China likely plans to double its stockpile of nuclear warheads in this decade, including those designed to be carried atop ballistic missiles that can reach the United States, the Pentagon said in a report released Tuesday.
Even with such increases, China’s nuclear force would be far smaller than that of the United States, which has an estimated 3,800 warheads in active status and others in reserve. Unlike the U.S., China has no nuclear air force, but the report said that gap may be filled by developing a nuclear air-launched ballistic missile.
The Trump administration has been urging China to join the U.S. and Russia in negotiating a three-way deal to limit strategic nuclear arms, but China has declined. Chinese Foreign Ministry officials have said China’s arsenal is too small to be included in negotiated limits and that by pressing China to join in such talks the Trump administration has created a pretext for walking away from the existing U.S.-Russia arms treaty known as New START. That deal is due to expire in February but could be renewed for up to five years if Moscow and Washington agree.
In its annual “China Military Power” report to Congress, the Pentagon said the modernization and expansion of China’s nuclear forces is part of a broader effort by Beijing to develop a more assertive position on the world stage and to match or surpass America by 2049 as the dominant power in the Asia-Pacific region.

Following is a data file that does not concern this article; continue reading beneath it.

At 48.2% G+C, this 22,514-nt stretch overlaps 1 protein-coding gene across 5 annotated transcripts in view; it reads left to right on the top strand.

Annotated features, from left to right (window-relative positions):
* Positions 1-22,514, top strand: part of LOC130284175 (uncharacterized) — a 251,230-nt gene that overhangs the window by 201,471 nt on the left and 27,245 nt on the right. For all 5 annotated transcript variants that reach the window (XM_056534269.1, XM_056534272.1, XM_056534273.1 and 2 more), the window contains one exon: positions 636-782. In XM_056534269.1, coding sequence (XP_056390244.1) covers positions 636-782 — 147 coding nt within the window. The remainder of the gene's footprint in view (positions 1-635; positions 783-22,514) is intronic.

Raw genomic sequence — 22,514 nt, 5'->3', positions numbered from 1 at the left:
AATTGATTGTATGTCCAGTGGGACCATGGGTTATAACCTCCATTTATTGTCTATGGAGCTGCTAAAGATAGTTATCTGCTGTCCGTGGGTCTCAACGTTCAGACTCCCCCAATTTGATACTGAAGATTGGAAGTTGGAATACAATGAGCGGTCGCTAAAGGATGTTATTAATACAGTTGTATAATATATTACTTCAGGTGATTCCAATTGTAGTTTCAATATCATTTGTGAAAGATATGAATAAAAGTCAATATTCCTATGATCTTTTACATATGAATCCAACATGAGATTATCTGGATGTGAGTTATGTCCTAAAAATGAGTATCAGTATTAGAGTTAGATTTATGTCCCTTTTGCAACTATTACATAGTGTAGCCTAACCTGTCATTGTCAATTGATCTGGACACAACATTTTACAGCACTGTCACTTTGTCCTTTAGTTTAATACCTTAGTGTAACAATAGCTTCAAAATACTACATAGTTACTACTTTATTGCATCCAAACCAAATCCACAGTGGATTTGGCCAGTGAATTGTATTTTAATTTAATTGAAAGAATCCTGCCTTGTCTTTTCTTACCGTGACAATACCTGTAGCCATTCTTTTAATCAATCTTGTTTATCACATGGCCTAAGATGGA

“China’s nuclear forces will significantly evolve over the next decade as it modernizes, diversifies, and increases the number of its land-, sea-, and air-based nuclear delivery platforms,” the report said. “Over the next decade, China’s nuclear warhead stockpile — currently estimated to be in the low 200s — is projected to at least double in size as China expands and modernizes its nuclear forces.”
Within that force, the number of nuclear warheads on land-based intercontinental ballistic missiles capable of threatening the United States — currently about 100, according to the report — “is expected to grow to roughly 200 in the next five years,” it said.
Hans Kristensen, a nuclear weapons expert at the Federation of American Scientists and a specialist in China’s force, said the “low 200s” Pentagon estimate is slightly lower than his own estimate of about 300.
“The low number of course somewhat weakens the Trump administration’s warnings about Chinese capabilities” and its concerns that Beijing may be aiming to achieve nuclear parity with the United States, he said.
Tuesday’s report to Congress is not the first time the Pentagon has predicted a doubling of China’s nuclear stockpile. In a speech at the Hudson Institute in May 2019, the then-director of the Defense Intelligence Agency, Lt. Gen. Robert Ashley, said, “Over the next decade, China will likely at least double the size of its nuclear stockpile in the course of implementing the most rapid expansion and diversification of its nuclear arsenal in China’s history.” Ashley said China’s stockpile was in the “low couple hundreds.”